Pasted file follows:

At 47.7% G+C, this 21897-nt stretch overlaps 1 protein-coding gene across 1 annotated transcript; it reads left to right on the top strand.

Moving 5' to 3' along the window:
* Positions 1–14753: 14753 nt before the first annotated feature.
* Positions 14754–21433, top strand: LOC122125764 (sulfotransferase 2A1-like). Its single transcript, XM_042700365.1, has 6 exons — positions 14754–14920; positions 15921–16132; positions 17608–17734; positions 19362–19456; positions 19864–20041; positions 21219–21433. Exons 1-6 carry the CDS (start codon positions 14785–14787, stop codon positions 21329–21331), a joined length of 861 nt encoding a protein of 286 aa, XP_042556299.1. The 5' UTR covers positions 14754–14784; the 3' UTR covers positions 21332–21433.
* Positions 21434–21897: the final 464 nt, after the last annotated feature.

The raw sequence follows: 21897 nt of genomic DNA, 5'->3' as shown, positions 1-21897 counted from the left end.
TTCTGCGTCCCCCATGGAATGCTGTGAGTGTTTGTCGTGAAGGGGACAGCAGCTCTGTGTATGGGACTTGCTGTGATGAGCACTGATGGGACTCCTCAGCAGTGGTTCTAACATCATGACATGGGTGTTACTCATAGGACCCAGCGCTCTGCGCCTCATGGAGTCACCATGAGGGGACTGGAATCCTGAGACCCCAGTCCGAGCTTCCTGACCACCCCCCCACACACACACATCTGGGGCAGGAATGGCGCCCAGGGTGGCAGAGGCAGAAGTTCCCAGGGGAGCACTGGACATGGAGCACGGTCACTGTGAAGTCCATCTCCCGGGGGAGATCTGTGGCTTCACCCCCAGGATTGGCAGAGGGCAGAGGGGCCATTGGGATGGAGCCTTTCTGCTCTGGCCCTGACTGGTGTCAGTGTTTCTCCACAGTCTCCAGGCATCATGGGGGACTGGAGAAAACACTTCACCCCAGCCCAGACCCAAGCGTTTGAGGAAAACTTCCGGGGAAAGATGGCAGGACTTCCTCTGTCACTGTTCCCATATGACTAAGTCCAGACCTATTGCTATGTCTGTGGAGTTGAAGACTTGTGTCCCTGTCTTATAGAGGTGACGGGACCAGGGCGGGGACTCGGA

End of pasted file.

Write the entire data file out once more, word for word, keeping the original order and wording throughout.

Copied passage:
At 47.7% G+C, this 21897-nt stretch overlaps 1 protein-coding gene across 1 annotated transcript; it reads left to right on the top strand.

Moving 5' to 3' along the window:
* Positions 1–14753: 14753 nt before the first annotated feature.
* Positions 14754–21433, top strand: LOC122125764 (sulfotransferase 2A1-like). Its single transcript, XM_042700365.1, has 6 exons — positions 14754–14920; positions 15921–16132; positions 17608–17734; positions 19362–19456; positions 19864–20041; positions 21219–21433. Exons 1-6 carry the CDS (start codon positions 14785–14787, stop codon positions 21329–21331), a joined length of 861 nt encoding a protein of 286 aa, XP_042556299.1. The 5' UTR covers positions 14754–14784; the 3' UTR covers positions 21332–21433.
* Positions 21434–21897: the final 464 nt, after the last annotated feature.

The raw sequence follows: 21897 nt of genomic DNA, 5'->3' as shown, positions 1-21897 counted from the left end.
TTCTGCGTCCCCCATGGAATGCTGTGAGTGTTTGTCGTGAAGGGGACAGCAGCTCTGTGTATGGGACTTGCTGTGATGAGCACTGATGGGACTCCTCAGCAGTGGTTCTAACATCATGACATGGGTGTTACTCATAGGACCCAGCGCTCTGCGCCTCATGGAGTCACCATGAGGGGACTGGAATCCTGAGACCCCAGTCCGAGCTTCCTGACCACCCCCCCACACACACACATCTGGGGCAGGAATGGCGCCCAGGGTGGCAGAGGCAGAAGTTCCCAGGGGAGCACTGGACATGGAGCACGGTCACTGTGAAGTCCATCTCCCGGGGGAGATCTGTGGCTTCACCCCCAGGATTGGCAGAGGGCAGAGGGGCCATTGGGATGGAGCCTTTCTGCTCTGGCCCTGACTGGTGTCAGTGTTTCTCCACAGTCTCCAGGCATCATGGGGGACTGGAGAAAACACTTCACCCCAGCCCAGACCCAAGCGTTTGAGGAAAACTTCCGGGGAAAGATGGCAGGACTTCCTCTGTCACTGTTCCCATATGACTAAGTCCAGACCTATTGCTATGTCTGTGGAGTTGAAGACTTGTGTCCCTGTCTTATAGAGGTGACGGGACCAGGGCGGGGACTCGGA